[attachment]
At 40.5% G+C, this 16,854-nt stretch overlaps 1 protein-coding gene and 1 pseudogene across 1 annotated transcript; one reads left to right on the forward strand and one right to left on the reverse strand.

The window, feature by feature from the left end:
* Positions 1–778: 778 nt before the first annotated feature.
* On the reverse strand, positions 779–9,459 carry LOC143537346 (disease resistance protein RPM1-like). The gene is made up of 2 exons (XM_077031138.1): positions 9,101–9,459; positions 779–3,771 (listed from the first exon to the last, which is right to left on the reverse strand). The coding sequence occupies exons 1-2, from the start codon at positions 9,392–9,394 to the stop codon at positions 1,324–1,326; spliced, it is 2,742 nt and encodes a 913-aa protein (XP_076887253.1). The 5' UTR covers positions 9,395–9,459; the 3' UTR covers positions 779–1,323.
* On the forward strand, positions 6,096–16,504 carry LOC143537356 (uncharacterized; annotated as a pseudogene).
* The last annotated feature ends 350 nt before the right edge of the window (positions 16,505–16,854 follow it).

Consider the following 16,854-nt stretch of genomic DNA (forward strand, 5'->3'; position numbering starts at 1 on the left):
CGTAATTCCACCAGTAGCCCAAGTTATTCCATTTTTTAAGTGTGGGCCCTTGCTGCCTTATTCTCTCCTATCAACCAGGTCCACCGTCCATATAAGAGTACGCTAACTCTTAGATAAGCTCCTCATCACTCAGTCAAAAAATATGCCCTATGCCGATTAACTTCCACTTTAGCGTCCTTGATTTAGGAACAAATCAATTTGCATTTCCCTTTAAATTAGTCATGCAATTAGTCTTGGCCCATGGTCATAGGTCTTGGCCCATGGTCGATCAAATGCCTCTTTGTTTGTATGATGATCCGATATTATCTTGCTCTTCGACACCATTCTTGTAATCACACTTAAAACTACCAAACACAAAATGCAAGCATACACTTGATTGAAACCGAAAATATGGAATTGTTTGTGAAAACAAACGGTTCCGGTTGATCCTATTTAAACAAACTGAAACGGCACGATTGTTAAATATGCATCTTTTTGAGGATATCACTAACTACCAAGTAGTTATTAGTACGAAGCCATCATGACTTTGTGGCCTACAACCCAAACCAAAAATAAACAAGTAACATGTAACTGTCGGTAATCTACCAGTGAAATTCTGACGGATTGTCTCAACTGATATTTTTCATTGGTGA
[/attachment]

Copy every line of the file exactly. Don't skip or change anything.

At 40.5% G+C, this 16,854-nt stretch overlaps 1 protein-coding gene and 1 pseudogene across 1 annotated transcript; one reads left to right on the forward strand and one right to left on the reverse strand.

The window, feature by feature from the left end:
* Positions 1–778: 778 nt before the first annotated feature.
* On the reverse strand, positions 779–9,459 carry LOC143537346 (disease resistance protein RPM1-like). The gene is made up of 2 exons (XM_077031138.1): positions 9,101–9,459; positions 779–3,771 (listed from the first exon to the last, which is right to left on the reverse strand). The coding sequence occupies exons 1-2, from the start codon at positions 9,392–9,394 to the stop codon at positions 1,324–1,326; spliced, it is 2,742 nt and encodes a 913-aa protein (XP_076887253.1). The 5' UTR covers positions 9,395–9,459; the 3' UTR covers positions 779–1,323.
* On the forward strand, positions 6,096–16,504 carry LOC143537356 (uncharacterized; annotated as a pseudogene).
* The last annotated feature ends 350 nt before the right edge of the window (positions 16,505–16,854 follow it).

Consider the following 16,854-nt stretch of genomic DNA (forward strand, 5'->3'; position numbering starts at 1 on the left):
CGTAATTCCACCAGTAGCCCAAGTTATTCCATTTTTTAAGTGTGGGCCCTTGCTGCCTTATTCTCTCCTATCAACCAGGTCCACCGTCCATATAAGAGTACGCTAACTCTTAGATAAGCTCCTCATCACTCAGTCAAAAAATATGCCCTATGCCGATTAACTTCCACTTTAGCGTCCTTGATTTAGGAACAAATCAATTTGCATTTCCCTTTAAATTAGTCATGCAATTAGTCTTGGCCCATGGTCATAGGTCTTGGCCCATGGTCGATCAAATGCCTCTTTGTTTGTATGATGATCCGATATTATCTTGCTCTTCGACACCATTCTTGTAATCACACTTAAAACTACCAAACACAAAATGCAAGCATACACTTGATTGAAACCGAAAATATGGAATTGTTTGTGAAAACAAACGGTTCCGGTTGATCCTATTTAAACAAACTGAAACGGCACGATTGTTAAATATGCATCTTTTTGAGGATATCACTAACTACCAAGTAGTTATTAGTACGAAGCCATCATGACTTTGTGGCCTACAACCCAAACCAAAAATAAACAAGTAACATGTAACTGTCGGTAATCTACCAGTGAAATTCTGACGGATTGTCTCAACTGATATTTTTCATTGGTGA